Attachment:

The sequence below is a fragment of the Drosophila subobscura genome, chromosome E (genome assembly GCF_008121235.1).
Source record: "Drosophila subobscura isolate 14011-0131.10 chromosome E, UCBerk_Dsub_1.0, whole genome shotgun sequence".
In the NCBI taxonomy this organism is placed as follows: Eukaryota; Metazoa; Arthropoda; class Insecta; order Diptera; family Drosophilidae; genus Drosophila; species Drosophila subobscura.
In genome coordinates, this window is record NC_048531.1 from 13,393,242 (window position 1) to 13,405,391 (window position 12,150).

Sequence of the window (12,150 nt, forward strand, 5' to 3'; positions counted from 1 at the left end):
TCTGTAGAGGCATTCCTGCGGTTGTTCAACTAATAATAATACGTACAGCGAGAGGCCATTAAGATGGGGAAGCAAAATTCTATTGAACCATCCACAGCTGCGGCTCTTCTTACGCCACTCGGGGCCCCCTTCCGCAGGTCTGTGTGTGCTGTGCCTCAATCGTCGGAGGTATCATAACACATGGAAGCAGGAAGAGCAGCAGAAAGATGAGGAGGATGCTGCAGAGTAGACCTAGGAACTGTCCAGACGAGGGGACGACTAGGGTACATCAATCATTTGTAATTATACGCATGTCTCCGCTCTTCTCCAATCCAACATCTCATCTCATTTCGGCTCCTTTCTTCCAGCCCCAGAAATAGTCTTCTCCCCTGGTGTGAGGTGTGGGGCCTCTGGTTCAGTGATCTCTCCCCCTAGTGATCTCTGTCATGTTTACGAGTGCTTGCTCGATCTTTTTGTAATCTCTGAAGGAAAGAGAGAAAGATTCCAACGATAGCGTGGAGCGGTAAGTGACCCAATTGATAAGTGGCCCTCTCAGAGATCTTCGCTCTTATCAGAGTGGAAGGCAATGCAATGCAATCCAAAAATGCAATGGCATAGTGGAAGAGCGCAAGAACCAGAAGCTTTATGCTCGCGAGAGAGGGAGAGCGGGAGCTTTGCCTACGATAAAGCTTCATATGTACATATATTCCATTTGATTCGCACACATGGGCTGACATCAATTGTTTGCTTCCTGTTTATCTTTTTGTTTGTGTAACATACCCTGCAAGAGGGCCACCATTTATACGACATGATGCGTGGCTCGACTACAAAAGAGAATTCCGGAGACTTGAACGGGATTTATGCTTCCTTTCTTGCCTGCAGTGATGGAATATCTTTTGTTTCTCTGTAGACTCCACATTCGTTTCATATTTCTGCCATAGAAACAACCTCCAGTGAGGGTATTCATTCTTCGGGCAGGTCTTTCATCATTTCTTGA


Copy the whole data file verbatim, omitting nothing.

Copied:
The sequence below is a fragment of the Drosophila subobscura genome, chromosome E (genome assembly GCF_008121235.1).
Source record: "Drosophila subobscura isolate 14011-0131.10 chromosome E, UCBerk_Dsub_1.0, whole genome shotgun sequence".
In the NCBI taxonomy this organism is placed as follows: Eukaryota; Metazoa; Arthropoda; class Insecta; order Diptera; family Drosophilidae; genus Drosophila; species Drosophila subobscura.
In genome coordinates, this window is record NC_048531.1 from 13,393,242 (window position 1) to 13,405,391 (window position 12,150).

Sequence of the window (12,150 nt, forward strand, 5' to 3'; positions counted from 1 at the left end):
TCTGTAGAGGCATTCCTGCGGTTGTTCAACTAATAATAATACGTACAGCGAGAGGCCATTAAGATGGGGAAGCAAAATTCTATTGAACCATCCACAGCTGCGGCTCTTCTTACGCCACTCGGGGCCCCCTTCCGCAGGTCTGTGTGTGCTGTGCCTCAATCGTCGGAGGTATCATAACACATGGAAGCAGGAAGAGCAGCAGAAAGATGAGGAGGATGCTGCAGAGTAGACCTAGGAACTGTCCAGACGAGGGGACGACTAGGGTACATCAATCATTTGTAATTATACGCATGTCTCCGCTCTTCTCCAATCCAACATCTCATCTCATTTCGGCTCCTTTCTTCCAGCCCCAGAAATAGTCTTCTCCCCTGGTGTGAGGTGTGGGGCCTCTGGTTCAGTGATCTCTCCCCCTAGTGATCTCTGTCATGTTTACGAGTGCTTGCTCGATCTTTTTGTAATCTCTGAAGGAAAGAGAGAAAGATTCCAACGATAGCGTGGAGCGGTAAGTGACCCAATTGATAAGTGGCCCTCTCAGAGATCTTCGCTCTTATCAGAGTGGAAGGCAATGCAATGCAATCCAAAAATGCAATGGCATAGTGGAAGAGCGCAAGAACCAGAAGCTTTATGCTCGCGAGAGAGGGAGAGCGGGAGCTTTGCCTACGATAAAGCTTCATATGTACATATATTCCATTTGATTCGCACACATGGGCTGACATCAATTGTTTGCTTCCTGTTTATCTTTTTGTTTGTGTAACATACCCTGCAAGAGGGCCACCATTTATACGACATGATGCGTGGCTCGACTACAAAAGAGAATTCCGGAGACTTGAACGGGATTTATGCTTCCTTTCTTGCCTGCAGTGATGGAATATCTTTTGTTTCTCTGTAGACTCCACATTCGTTTCATATTTCTGCCATAGAAACAACCTCCAGTGAGGGTATTCATTCTTCGGGCAGGTCTTTCATCATTTCTTGA